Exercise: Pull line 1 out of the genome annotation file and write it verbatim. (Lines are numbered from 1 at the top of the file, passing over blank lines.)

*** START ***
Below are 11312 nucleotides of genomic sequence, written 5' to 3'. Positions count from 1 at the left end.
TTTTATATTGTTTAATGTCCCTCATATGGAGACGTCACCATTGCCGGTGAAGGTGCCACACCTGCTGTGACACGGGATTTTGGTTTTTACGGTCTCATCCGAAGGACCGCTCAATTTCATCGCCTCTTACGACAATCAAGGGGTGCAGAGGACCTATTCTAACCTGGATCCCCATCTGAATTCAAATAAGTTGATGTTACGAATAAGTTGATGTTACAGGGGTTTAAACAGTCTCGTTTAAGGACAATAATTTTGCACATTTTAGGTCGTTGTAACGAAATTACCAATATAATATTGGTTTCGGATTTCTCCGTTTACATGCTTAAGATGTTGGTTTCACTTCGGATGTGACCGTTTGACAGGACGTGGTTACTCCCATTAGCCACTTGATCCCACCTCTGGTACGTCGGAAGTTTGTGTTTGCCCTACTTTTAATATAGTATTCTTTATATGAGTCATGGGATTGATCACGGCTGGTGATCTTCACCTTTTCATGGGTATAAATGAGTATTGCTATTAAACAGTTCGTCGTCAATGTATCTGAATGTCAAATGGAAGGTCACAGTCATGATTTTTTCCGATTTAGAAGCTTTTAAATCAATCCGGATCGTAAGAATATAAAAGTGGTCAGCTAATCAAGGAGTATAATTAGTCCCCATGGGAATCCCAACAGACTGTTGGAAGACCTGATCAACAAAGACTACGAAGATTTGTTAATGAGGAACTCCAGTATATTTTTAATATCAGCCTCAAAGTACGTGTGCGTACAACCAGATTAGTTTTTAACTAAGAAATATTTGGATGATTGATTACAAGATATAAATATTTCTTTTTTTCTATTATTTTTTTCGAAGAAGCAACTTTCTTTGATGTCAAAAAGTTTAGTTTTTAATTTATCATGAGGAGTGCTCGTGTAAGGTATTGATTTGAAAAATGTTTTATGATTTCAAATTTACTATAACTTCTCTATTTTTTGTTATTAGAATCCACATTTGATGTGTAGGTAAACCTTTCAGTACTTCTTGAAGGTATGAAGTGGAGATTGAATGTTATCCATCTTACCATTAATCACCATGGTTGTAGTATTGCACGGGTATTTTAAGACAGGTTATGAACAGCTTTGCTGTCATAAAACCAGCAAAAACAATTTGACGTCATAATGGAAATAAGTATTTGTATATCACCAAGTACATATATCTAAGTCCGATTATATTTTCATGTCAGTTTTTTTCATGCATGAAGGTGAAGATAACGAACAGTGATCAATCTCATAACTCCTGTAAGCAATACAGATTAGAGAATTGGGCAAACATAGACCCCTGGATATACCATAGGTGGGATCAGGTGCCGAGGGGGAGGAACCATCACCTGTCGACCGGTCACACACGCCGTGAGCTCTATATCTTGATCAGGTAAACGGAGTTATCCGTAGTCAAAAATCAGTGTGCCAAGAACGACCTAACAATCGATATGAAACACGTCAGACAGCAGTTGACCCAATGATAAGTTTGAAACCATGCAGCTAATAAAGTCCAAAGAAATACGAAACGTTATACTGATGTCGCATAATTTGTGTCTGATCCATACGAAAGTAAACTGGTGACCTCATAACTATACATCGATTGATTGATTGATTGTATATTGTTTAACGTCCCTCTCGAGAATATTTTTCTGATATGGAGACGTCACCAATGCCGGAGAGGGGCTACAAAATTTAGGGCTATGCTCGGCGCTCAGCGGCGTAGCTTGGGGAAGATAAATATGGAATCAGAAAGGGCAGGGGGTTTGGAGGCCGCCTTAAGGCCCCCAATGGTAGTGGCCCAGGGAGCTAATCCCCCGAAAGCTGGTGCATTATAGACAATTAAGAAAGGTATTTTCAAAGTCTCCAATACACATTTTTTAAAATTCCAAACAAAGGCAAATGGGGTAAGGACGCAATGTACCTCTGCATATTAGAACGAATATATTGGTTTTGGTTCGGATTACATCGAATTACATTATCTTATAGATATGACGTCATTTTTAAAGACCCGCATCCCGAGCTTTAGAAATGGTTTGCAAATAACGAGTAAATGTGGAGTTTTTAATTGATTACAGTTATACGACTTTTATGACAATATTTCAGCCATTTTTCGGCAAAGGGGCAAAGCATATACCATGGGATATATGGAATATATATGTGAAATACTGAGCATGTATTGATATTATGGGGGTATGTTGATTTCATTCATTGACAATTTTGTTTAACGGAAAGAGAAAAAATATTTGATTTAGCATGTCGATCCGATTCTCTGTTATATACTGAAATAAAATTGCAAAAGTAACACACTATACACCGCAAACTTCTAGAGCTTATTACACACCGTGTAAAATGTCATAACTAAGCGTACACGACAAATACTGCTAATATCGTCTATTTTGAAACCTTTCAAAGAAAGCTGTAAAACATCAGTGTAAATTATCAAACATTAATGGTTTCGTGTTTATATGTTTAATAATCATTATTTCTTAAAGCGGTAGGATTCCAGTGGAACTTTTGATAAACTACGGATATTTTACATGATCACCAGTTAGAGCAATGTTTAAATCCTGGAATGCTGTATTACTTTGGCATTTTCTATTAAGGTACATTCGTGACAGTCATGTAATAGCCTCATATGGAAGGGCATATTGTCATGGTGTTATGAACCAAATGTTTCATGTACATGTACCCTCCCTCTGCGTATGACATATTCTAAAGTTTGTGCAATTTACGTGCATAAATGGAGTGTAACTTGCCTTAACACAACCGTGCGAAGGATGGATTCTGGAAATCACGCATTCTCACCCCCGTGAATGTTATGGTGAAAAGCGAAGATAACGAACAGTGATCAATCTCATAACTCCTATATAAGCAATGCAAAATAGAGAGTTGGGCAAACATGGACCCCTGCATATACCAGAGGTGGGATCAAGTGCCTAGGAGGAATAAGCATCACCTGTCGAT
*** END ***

Below are 11312 nucleotides of genomic sequence, written 5' to 3'. Positions count from 1 at the left end.